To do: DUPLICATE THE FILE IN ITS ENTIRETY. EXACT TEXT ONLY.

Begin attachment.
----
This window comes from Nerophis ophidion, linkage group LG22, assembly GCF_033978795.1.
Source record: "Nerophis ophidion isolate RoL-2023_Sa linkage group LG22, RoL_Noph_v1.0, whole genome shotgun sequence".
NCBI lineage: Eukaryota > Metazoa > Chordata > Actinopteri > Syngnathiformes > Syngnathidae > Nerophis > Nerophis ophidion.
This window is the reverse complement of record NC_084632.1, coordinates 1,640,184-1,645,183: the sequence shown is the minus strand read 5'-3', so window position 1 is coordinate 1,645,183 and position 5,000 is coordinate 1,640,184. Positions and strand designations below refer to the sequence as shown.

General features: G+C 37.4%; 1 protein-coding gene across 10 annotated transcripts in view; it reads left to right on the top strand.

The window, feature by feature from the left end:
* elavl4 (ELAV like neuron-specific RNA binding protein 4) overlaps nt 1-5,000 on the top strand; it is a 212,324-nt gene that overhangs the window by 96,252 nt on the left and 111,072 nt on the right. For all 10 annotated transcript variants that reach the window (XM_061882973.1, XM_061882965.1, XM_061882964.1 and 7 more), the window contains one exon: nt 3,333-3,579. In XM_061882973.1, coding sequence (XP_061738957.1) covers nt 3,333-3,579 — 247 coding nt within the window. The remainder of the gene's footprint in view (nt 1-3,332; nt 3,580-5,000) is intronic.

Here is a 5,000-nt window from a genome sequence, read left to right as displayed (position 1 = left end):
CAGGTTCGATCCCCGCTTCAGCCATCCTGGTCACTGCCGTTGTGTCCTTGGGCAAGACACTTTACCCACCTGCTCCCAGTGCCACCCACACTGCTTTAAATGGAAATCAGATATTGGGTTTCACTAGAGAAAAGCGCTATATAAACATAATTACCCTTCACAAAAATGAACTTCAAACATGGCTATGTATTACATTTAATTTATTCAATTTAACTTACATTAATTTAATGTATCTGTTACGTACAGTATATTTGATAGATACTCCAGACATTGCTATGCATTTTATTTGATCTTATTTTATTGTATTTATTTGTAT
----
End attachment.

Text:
This window comes from Nerophis ophidion, linkage group LG22, assembly GCF_033978795.1.
Source record: "Nerophis ophidion isolate RoL-2023_Sa linkage group LG22, RoL_Noph_v1.0, whole genome shotgun sequence".
NCBI lineage: Eukaryota > Metazoa > Chordata > Actinopteri > Syngnathiformes > Syngnathidae > Nerophis > Nerophis ophidion.
This window is the reverse complement of record NC_084632.1, coordinates 1,640,184-1,645,183: the sequence shown is the minus strand read 5'-3', so window position 1 is coordinate 1,645,183 and position 5,000 is coordinate 1,640,184. Positions and strand designations below refer to the sequence as shown.

General features: G+C 37.4%; 1 protein-coding gene across 10 annotated transcripts in view; it reads left to right on the top strand.

The window, feature by feature from the left end:
* elavl4 (ELAV like neuron-specific RNA binding protein 4) overlaps nt 1-5,000 on the top strand; it is a 212,324-nt gene that overhangs the window by 96,252 nt on the left and 111,072 nt on the right. For all 10 annotated transcript variants that reach the window (XM_061882973.1, XM_061882965.1, XM_061882964.1 and 7 more), the window contains one exon: nt 3,333-3,579. In XM_061882973.1, coding sequence (XP_061738957.1) covers nt 3,333-3,579 — 247 coding nt within the window. The remainder of the gene's footprint in view (nt 1-3,332; nt 3,580-5,000) is intronic.

Here is a 5,000-nt window from a genome sequence, read left to right as displayed (position 1 = left end):
CAGGTTCGATCCCCGCTTCAGCCATCCTGGTCACTGCCGTTGTGTCCTTGGGCAAGACACTTTACCCACCTGCTCCCAGTGCCACCCACACTGCTTTAAATGGAAATCAGATATTGGGTTTCACTAGAGAAAAGCGCTATATAAACATAATTACCCTTCACAAAAATGAACTTCAAACATGGCTATGTATTACATTTAATTTATTCAATTTAACTTACATTAATTTAATGTATCTGTTACGTACAGTATATTTGATAGATACTCCAGACATTGCTATGCATTTTATTTGATCTTATTTTATTGTATTTATTTGTAT